Why take the Symmetry Challenge?
Symmetry is an aspect of the study of geometry. By studying symmetry and its properties you can see how maths is very much connected to the real world.
This challenge encourages you and your family to think about symmetry using everyday objects to make a unique design.
Connections to real life
Having an understanding of symmetry is important in many fields. For example, physicists working on the Large Hadron Collider project look at the underlying symmetries of tiny particles in their complex search to work out how our universe works, while choreographers may apply symmetry to design visually appealing performances.
1. Setting the Scene
This challenge is based on a famous project called ‘Every Thing We Touch’ by Paula Zuccotti, who captures a ’24 hour inventory’ of people’s lives in photographs. With your family, track everything you touch over an hour then use these items to create a final symmetrical design.
A day in the life of Arki by Paula Zuccotti © 2015
geometry – geometry is the study of shapes and sizes, angles and lines. It is one of the oldest forms of mathematics. Symmetry is one part of geometry.
symmetry – an object has symmetry if it can be rotated, shifted, or reflected and still end up looking like the original shape. The two main types of Symmetry are Line and Rotational.
line symmetry – an object has line symmetry (also known as Mirror Symmetry) if a line (axis) can be drawn on the object to divide it into two halves in such a way that when the object is folded along that line the two halves correspond or match up.
rotational symmetry – an object has rotational symmetry when it can rotate around its centre and fit in to itself more than once. For example a rectangle has two orders of rotational symmetry because it looks exactly like the original after half a turn. If a shape only fits into itself once, it has no rotational symmetry.
polygon – a polygon is a two dimensional shape with at least three straight sides and angles. A polygon is regular when all angles and all sides are equal, otherwise it is an irregular polygon. Examples of polygons are hexagons, octagons and pentagrams.
Find more maths words in the Glossary.
2. The Challenge
Create a design using everyday objects.
1. Gather your design team. You may want to involve a parent, a grandparent, brother, sister or family friend.
2. Over a one hour period, keep track of everything you touch (excluding items you are currently wearing or have consumed!)
3. At the end of the hour, collect all these objects in a space for sorting and designing. If you’ve amassed more than 50 items as a team, you can return the objects you’re less keen on.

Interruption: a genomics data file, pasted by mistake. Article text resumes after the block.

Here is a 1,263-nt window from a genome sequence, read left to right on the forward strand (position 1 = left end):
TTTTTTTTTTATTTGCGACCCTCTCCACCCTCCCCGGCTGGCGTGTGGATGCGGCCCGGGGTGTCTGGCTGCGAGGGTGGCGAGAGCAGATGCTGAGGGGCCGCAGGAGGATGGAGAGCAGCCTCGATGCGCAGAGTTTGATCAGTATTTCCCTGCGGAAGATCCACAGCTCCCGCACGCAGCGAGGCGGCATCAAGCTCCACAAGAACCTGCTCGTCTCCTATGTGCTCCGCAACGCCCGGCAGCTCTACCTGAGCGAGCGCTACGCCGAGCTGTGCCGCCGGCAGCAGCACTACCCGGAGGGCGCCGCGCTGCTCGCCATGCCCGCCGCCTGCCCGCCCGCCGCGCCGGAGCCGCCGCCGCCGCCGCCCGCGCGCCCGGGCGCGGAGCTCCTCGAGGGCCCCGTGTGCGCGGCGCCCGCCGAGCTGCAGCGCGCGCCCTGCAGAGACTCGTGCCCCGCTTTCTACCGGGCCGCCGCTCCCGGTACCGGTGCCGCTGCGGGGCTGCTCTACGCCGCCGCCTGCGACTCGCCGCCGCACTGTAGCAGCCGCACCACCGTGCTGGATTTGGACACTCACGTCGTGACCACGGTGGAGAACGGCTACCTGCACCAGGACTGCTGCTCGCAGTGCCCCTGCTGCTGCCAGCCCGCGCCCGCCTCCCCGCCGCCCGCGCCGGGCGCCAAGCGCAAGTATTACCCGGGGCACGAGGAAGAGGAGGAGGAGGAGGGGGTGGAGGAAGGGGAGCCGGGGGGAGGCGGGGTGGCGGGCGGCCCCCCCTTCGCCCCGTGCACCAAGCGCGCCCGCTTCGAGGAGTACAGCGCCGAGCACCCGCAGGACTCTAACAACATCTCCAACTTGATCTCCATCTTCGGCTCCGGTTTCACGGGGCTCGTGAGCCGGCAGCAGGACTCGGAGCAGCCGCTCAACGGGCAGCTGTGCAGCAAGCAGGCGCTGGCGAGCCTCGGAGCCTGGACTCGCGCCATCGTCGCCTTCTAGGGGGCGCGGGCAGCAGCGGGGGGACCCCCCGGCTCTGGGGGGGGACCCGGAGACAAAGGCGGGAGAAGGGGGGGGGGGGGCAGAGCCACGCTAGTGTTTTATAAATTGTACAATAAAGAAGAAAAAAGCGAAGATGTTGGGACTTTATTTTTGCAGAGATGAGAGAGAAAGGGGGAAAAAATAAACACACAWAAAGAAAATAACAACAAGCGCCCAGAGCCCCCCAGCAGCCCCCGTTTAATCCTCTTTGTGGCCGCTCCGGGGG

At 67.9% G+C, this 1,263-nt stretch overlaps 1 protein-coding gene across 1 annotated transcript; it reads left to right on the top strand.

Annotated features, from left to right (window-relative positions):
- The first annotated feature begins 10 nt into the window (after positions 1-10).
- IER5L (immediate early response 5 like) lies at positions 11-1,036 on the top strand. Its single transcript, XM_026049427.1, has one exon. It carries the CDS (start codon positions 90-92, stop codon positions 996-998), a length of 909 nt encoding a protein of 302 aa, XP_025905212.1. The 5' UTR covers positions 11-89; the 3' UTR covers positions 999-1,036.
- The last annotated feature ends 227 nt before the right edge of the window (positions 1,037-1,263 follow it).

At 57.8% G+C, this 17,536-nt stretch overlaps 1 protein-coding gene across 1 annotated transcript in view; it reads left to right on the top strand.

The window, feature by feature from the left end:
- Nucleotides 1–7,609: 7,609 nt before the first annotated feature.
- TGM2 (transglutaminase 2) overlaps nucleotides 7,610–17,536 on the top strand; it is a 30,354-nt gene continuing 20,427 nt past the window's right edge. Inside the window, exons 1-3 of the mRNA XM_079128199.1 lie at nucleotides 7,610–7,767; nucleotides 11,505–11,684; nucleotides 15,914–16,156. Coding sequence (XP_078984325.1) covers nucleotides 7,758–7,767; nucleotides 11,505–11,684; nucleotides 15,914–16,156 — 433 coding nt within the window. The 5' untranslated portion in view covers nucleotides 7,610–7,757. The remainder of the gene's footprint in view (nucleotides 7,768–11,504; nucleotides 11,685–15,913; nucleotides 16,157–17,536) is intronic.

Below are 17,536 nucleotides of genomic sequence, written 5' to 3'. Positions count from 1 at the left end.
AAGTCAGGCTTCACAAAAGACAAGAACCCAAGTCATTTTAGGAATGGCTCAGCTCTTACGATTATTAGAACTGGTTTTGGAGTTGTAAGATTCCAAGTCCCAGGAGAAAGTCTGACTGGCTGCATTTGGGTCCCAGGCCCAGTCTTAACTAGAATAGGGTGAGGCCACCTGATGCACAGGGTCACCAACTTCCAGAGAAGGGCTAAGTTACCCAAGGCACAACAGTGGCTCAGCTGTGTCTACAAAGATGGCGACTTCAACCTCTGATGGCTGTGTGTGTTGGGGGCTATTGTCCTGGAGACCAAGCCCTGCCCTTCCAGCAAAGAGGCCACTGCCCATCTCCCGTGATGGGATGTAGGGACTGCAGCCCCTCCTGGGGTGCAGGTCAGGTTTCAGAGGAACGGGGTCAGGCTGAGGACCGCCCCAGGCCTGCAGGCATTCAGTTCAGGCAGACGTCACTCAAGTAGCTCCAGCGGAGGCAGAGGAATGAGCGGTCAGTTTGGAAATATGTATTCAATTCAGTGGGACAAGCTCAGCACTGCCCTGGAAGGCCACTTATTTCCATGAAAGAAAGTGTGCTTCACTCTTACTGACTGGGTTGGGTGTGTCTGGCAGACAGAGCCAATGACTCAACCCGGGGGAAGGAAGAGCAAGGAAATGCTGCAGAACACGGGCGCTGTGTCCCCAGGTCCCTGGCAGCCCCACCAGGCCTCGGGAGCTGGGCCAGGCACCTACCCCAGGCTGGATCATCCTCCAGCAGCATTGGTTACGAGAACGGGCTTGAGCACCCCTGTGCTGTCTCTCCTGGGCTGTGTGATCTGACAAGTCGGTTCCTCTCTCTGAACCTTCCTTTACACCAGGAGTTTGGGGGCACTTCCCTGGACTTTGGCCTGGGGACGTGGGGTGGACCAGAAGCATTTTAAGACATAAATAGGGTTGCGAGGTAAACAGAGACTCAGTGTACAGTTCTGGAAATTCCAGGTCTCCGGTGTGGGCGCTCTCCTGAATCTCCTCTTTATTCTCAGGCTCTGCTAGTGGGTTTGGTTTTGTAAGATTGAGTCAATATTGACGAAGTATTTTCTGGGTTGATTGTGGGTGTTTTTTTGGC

4. Arrange objects in three groups based on their attributes: the first collection having two or more of the same object, the second collection having 2 or more similar objects, and the third collection having many different objects. This classifying activity will help you to organise your objects depending on symmetry or the design attributes of shape, texture, colour or measurement.
5. Using the same objects in the first collection, place them next to one another in different directions – experimenting with the lines of symmetry and creating different symmetrical patterns.
6. For the similar objects in the second collection, create shapes like polygons and match each object’s design attributes where possible. For example, make a hexagon using 5 pens, with each nib facing in towards the centre, or make a rectangle with two mobiles placed top-to-top, faced-upwards.
7. Finally, using the different objects in the third collection, place them around the other shapes and patterns, based on their unique design attributes. For example, you may like to place them at equal distances from one another (measurement) or in a gradient rainbow from left to right (colour). Remember you’re going to photograph your final arrangement, so try to keep all objects within a standard photo shape i.e. rectangle or square.
8. Grab a camera to capture your fantastic design – unique to you and your family’s life.
Coach Chloe’s advice
Hi, I’m Coach Chloe. If you are stuck, I have some questions and suggestions that might help.
If you get stuck trying to find the lines of symmetry, grab a ruler or piece of string and carefully place along the centre of the object or centre of the connection between objects to check both sides match. Often it can literally be a visible line!
Sometimes it helps to visualise a design before physically putting it together. Grab some paper and pens/pencils to sketch out different ways you can place your objects. You could give each collection of objects a specific colour e.g. red for same, blue for similar and orange for different.
3. Keep Going
As a team, use the objects you classified as the same to increase the lines of symmetry in the overall design. Discuss how you might adjust or move these objects to achieve this, then have a go.
Looking at the objects you classified as different, consider how many orders of rotational symmetry they have. Remember that if a shape only fits into itself once, it has no rotational symmetry. This rectangular block has two orders of rotational symmetry:
Looking for more? Check out these links:
Every Thing We Touch Read about the project that inspired the Symmetry Challenge.
Khan Academy – Transformations Explore the wider mathematical concept of geometric transformation, which includes reflection, rotation and translation.